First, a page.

So far in GPL Week we’ve heard from three WordPress theme developers and their perspectives on one of the most divisive topics in the WordPress community. Today, however, we have the pleasure of hearing from plugin developer Carl Hancock, one of the creators of Gravity Forms.
While the GPL debate is most often discussed in terms of WordPress themes, the topic is just as contested & contentious in regards to WordPress plugins. So, what does one of the creators of the hottest plugin on the market think about the GPL? That’s what I hoped to find out.
You decided to license your plugin under the GPL. What things did you consider when making this decision?
We considered a variety of options when deciding on the licensing for Gravity Forms. Ultimately we settled on the GPL license primarily so it was in line with WordPress and allow us to be more involved in the WordPress community.A lot of licensing schemes are in place specifically limited to stop piracy. The fact is you can’t stop piracy. All you can do is market a high quality product and service to honest users that are willing to pay for it. That is what we do. There is value in purchasing Gravity Forms because we provide a high level of support and ongoing updates to the product.
How have your experiences with the GPL compared to your expectations going into it?
Our experience with the GPL has been in line with what we expected. We didn’t expect it to have a negative impact on our business, otherwise we wouldn’t have done it. Ultimately the average user doesn’t know what the GPL is, it’s primarily only the hardcore WordPress enthusiasts that have any clue what the GPL is all about.
Do you think your plugin would have been received differently if you hadn’t adopted the GPL?
Yes. I think our plugin would have been received much differently by the WordPress development community. We would have most certainly received negative press and comments thrown our way for not being GPL. I disagree with it, but that’s just how it is. By being GPL it has enabled us to avoid that baggage.I know that is blasphemy in the WordPress development community, but until it is proven in a court of law… I don’t agree with the notion that ALL plugins and themes must be GPL. Is Gravity Forms GPL? Yes. But i’m not going to look down upon anyone who chooses not to release their product under the GPL. If it’s a good product i’ll gladly use it, GPL or non-GPL.The average user wouldn’t have received it any differently. As I mentioned, the average user doesn’t know what the GPL is, how it works, or why it matters.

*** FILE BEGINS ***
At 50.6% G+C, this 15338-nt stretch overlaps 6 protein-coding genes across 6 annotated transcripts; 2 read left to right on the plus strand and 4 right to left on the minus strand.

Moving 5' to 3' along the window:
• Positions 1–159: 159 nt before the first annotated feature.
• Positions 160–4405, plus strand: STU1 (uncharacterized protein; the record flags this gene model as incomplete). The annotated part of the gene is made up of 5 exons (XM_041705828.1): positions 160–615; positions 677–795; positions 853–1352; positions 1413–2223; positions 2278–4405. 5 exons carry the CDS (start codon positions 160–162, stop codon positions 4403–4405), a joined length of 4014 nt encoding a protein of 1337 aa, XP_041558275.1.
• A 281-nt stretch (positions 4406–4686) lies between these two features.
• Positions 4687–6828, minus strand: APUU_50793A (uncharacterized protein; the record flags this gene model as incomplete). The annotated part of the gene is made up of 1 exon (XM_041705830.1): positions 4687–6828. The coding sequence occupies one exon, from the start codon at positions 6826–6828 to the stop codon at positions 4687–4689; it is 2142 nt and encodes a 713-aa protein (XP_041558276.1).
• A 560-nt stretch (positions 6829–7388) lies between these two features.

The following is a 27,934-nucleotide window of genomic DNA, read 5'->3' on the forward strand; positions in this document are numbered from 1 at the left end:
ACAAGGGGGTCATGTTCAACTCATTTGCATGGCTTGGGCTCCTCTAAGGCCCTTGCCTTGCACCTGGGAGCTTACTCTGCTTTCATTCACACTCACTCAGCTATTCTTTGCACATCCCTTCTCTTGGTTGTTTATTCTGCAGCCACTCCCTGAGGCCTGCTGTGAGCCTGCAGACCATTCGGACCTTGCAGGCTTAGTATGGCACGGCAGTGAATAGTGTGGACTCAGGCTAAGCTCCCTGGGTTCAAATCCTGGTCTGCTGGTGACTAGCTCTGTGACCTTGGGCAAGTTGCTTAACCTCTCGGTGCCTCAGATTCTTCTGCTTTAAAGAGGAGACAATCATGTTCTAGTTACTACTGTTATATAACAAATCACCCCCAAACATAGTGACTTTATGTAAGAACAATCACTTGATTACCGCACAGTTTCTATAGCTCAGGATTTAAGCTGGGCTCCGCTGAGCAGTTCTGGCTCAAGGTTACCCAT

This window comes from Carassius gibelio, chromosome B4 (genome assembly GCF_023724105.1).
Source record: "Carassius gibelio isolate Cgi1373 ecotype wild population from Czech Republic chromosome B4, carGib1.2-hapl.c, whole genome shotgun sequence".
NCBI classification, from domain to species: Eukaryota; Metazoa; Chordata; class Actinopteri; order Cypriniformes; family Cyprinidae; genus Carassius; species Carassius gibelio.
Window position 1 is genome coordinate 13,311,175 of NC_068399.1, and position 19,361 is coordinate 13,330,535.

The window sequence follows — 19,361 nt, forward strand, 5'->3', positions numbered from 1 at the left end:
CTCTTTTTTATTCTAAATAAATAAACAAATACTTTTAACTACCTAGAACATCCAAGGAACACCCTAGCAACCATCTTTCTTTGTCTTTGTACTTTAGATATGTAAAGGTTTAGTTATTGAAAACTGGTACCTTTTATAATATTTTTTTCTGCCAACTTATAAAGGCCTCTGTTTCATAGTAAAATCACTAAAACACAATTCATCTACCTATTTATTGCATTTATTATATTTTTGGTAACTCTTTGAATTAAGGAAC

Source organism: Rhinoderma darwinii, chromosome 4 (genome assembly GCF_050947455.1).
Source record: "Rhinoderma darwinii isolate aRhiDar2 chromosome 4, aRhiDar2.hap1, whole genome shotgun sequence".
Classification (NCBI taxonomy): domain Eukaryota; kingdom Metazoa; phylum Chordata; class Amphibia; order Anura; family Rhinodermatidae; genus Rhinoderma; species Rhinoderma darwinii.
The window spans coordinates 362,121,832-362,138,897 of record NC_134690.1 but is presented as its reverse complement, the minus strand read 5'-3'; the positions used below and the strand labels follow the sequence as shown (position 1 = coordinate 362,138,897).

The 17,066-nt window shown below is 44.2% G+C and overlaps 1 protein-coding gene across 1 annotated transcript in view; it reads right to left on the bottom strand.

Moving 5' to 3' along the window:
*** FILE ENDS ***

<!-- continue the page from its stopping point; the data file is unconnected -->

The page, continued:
Do you feel you’ve been helped or harmed by the GPL?
It has helped us as far as gaining acceptance within the community. I don’t think we have experienced any harmful effects. We just had to be creative with how we implemented our support license key system, which unlocks automatic updates, so that purchasing the plugin is more attractive than downloading it for free from a 3rd party.
Do you think the GPL impacts plugin developers differently than theme developers?
I think the major difference is the GPL debate is much clearer when it comes to themes. Matt Mullenweg has said that themes don’t necessarily have to be 100% GPL. Despite this fact, WordPress.org has taking the stance that themes must be 100% GPL in order to be allowed in the WordPress repository or on the commercial theme page.I think any theme developer that releases 100% GPL commercial themes is crazy. Design and code are not the same thing. Theme designers should be releasing the PHP as GPL and the images and CSS under a difference license.Sure they won’t get the benefits of being on the commercial theme page, but is it really that valuable? I don’t think so. Sure Matt Mullenweg won’t give you the thumbs up, but is he really out there pimping your themes now?Nope.Don’t let someone else dictate how you run your business. Leverage the fact that you can have more control over your product by releasing it under a dual license. It just makes sense.But what do I know, I’m just a plugin guy…
Carl is certainly a lot more than “just a plugin guy” and I appreciate him taking the time to share with us a few of his insights on the WordPress community especially in regards to the GPL.
If you haven’t checked out Gravity Forms, you really are missing out. I’ve written up a full Gravity Forms review and give the plugin my highest recommendation. I use it in all of my WordPress projects and the support and responsiveness you get from Carl & the rest of the rocketgenius team is second to none.
Due to a couple of delays that simply couldn’t be avoided GPL Week is going to stretch into a second week. Sure it’s not technically a week but 8 or 9 days of GPL just didn’t have the same ring to it. Up next for your reading pleasure, a GPL interview with Thesis theme creator Chris Pearson. Stay tuned GPL fans!